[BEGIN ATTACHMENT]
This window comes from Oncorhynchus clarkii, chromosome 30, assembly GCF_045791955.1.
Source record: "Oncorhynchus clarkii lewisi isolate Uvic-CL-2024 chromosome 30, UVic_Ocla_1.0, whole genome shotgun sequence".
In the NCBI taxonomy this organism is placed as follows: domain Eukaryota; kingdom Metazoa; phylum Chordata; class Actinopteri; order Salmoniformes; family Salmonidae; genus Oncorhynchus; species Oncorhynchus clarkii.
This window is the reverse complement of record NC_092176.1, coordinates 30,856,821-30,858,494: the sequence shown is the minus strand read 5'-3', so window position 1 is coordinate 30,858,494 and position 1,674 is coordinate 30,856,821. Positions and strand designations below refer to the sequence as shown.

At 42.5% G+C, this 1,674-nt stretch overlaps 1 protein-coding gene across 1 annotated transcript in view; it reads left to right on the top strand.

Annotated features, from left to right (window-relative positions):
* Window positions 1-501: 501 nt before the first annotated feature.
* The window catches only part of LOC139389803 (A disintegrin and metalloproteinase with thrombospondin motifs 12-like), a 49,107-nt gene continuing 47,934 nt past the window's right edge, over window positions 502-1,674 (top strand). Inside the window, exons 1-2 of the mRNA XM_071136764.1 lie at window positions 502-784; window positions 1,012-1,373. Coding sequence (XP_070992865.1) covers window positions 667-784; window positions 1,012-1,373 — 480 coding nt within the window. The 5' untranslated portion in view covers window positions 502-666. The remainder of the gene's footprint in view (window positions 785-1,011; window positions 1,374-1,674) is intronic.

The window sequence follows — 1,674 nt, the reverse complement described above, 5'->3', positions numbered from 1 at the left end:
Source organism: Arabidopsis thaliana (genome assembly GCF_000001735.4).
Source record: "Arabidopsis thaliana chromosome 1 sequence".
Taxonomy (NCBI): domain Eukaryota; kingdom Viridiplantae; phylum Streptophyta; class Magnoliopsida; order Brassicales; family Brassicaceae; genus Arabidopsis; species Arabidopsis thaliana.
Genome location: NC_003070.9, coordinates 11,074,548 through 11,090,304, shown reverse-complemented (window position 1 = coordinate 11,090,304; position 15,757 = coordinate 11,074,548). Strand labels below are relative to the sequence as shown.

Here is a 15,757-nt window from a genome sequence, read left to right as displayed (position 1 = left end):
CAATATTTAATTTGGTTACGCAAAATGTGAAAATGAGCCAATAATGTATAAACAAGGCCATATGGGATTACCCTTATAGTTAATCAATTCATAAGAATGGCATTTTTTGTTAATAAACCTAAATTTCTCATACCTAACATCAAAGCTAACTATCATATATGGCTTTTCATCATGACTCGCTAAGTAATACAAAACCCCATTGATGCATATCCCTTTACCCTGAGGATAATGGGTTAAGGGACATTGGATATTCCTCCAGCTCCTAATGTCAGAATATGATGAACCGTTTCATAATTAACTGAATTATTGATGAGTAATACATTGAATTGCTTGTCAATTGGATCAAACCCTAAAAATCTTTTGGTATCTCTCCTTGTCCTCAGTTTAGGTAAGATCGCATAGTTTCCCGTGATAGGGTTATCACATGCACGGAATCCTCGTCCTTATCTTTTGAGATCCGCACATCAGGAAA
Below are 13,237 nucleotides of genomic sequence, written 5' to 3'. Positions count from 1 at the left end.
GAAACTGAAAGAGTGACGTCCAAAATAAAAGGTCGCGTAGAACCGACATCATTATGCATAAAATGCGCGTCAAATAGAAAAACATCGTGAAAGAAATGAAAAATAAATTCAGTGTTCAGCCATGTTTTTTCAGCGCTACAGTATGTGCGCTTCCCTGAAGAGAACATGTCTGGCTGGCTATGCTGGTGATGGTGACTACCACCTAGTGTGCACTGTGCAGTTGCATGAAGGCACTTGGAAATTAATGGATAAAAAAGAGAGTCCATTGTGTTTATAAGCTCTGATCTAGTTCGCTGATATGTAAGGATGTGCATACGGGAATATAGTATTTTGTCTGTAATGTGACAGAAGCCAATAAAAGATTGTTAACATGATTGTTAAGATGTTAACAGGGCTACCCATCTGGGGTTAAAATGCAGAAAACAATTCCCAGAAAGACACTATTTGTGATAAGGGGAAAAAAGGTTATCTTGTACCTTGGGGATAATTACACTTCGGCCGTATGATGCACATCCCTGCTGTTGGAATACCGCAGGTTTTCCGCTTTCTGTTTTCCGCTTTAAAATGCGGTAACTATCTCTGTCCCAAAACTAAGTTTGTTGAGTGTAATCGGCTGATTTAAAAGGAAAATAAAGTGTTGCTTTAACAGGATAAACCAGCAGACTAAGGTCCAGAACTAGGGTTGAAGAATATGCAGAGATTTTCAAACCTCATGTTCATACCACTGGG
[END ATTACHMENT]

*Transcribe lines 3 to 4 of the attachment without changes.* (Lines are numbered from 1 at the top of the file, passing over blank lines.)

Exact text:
In the NCBI taxonomy this organism is placed as follows: domain Eukaryota; kingdom Metazoa; phylum Chordata; class Actinopteri; order Salmoniformes; family Salmonidae; genus Oncorhynchus; species Oncorhynchus clarkii.
This window is the reverse complement of record NC_092176.1, coordinates 30,856,821-30,858,494: the sequence shown is the minus strand read 5'-3', so window position 1 is coordinate 30,858,494 and position 1,674 is coordinate 30,856,821. Positions and strand designations below refer to the sequence as shown.